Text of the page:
The medicine chest
Elders (Sambucus nigra) were once referred to as the “medicine chest of the country people”. The delicious berry which is fantastic for colds and coughs does not, however, outshine the medicinal potential of the flower. Beautifully sweet smelling after spring or early summer sunshine, the elderflower may also be used for children.

A tea will help dry up runny noses (rhinitis) from colds or hayfever. It can be mixed with yarrow and peppermint to create a wonderful tea that alleviates feverishness and aches that come with cold viruses.

“There are a lot of herbal medicines that can be used safely and effectively in an age where antibiotics are over-prescribed”

Dealing with fever
Yarrow (Achillea millefolium) is an ally. Those feathery leaves you see amongst the grass in a basal rosette or growing on the strong stems of yarrow are wonderful diaphoretics. They help with fever. Each parent must know their own mind and how much care they are willing to give with or without medical assistance but for me teaspoons of yarrow tea given to my children when they have had fevers in the evenings have helped so much that on only two occasions did the fever continue. One fairly high fever Lorien succumbed to as a baby was broken with yarrow and chamomile baths and close skin contact with me.

Bathing with plants
Warm baths are an easy and very worthwhile way of using medicinal plants and can help with conditions such as colds and coughs (yarrow, chamomile), anxiety (chamomile, rose, limeflower), skin conditions (rose, lavender, oats), headaches (lavender), tummy aches (chamomile), and a whole lot more. Put some herbs in a sock and tie the end and let it infuse as the bath runs or make a strong infusion and add it to a bath.

An oil for earache
For earache, a simple oil can be made from a mullein (Verbascum thapsus). Just macerate the dried herb in an good quality oil for 2-3 weeks. Strain and bottle. Last summer we found lots of mullein flowers in the fields near us (which we knew to be unsprayed) so we picked the little yellow flowers and dried them before making our oil. I have used it on myself as well as the children, warmed a little before application.

The healing rose
One wild herb both in temperament and environment is the dog rose (Rosa canina). She grows as she wills, her thorns warning off threat and little fingers. While my children come with me to pick rose petals and hips, they rarely remain picking for long, preferring to play nearby while I harvest the delicate petals and my clothes grapple with the thorns.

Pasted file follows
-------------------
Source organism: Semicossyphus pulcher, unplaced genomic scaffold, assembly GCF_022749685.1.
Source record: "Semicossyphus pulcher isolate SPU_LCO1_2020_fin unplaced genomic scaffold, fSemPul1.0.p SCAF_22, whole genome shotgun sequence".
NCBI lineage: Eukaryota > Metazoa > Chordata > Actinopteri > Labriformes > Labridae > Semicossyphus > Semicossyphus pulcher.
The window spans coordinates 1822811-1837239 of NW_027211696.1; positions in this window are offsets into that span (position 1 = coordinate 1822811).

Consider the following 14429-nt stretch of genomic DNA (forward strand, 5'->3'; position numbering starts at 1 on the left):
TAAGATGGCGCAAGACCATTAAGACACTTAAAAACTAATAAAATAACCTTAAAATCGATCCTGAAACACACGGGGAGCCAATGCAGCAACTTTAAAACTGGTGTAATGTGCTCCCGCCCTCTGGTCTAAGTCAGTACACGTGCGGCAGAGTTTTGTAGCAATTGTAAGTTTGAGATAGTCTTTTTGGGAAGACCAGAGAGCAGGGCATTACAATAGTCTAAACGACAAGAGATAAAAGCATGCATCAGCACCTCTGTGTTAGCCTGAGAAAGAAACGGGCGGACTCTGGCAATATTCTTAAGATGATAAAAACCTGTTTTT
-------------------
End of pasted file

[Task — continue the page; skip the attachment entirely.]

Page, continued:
Rose provides a lot. The wild dog rose is wondrous. Cooling, antiseptic petals with more goodies than green tea or rooibos, make this overlooked native rambler a wonderful addition to home remedy kits. There are so many uses for rose I cannot list them all but one fantastic remedy for wild kids is as a herbal plaster. Should your child cut his or her finger, a rose petal poultice or plaster can really help. The petals are anti-infective and soothing, they will help minor cuts and are super fun for kids. They may be tied on with plantain leaves wrapped around. Of course make sure the petals are clean and above dog pee height. Rosehips are so full of vitamins and other nutrients that it seems a crying shame fewer and fewer people are taking advantage of what is essentially a free food. Food is our basic medicine and kids will readily sup rosehip syrup or rosehip syrup tea.

Scrapes and bruises
My kids fall over a fair amount as they scramble about trying to pick berries or climb, and while there aren’t always rose petals around, there is plantain (Plantago lanceolata or major) and dock (Rumex spp.) for much of the year. To treat scrapes, bruising, and stings, the leaf of plantain (or dock) needs to be mashed else it won’t really help. Pound it in clean hands or as a last resort chew it (saliva is a bacteria risk) and apply it mushed up so the juices can get to the affected area. Lorien is very vocal if he gets stung but once the plantain poultice is on and tied by another plantain leaf tucked in a sock or sleeve, he is happy.

There are many more wild plants that can provide medicine that children can take when needed such as dandelion, hawthorn, burdock, bilberry, nettle, self-heal or lime flower. Learning about these medicines is such a valuable asset for the modern parent who wants to be in the wilds or bring the wilds into the home.

Always seek a qualified practitioner if you have any doubt whatsoever about your own or your child’s condition. Find your local medical herbalist and have a chat to see what they can offer; many offer courses as well as consultations. Go out and find some medicines!

Amy built her own apothecary where she practices in Gloucestershire. She is mother to Lorien, three, and Luma, one.


  1. Harvest a good amount of elderberries (preferably away from the road or sprayed areas), then juice them through a wine-press, sieve, jellybag or make-shift jelly bag such as a clean t-shirt that you don’t wear anymore.
  2. Strain the juice once more to make sure there are no bits and then pour into a heavy-bottomed pan and heat to reduce the liquid until it is a syrup (at a temperature of around 80ºC). Once it is thick you need not add anything but should you choose you can add honey or another tincture such as echinacea or elecampane.


  • 2lbs rosehips; 4.5l water
  • 1lb sugar (you can substitute honey or other sugary preservative)
  1. Put the rosehips in a food processor to mash them up a bit then add to 3.5l of the water. Simmer for 20 mins and let stand for 10 minutes. Strain. Bring the remaining water to the boil and then add the rosehips and simmer once again for 20 mintues and let stand for 10 minutes. Strain.
  2. Combine the liquids and reduce until you have around 1.5l then add the sugar and wait until it is dissolved, stirring occasionally. Bottle. I like to experiment with this. I often add the juice of a lemon and gauge the amounts by eye. I also sometimes substitute honey for sugar or let the infusion stand overnight.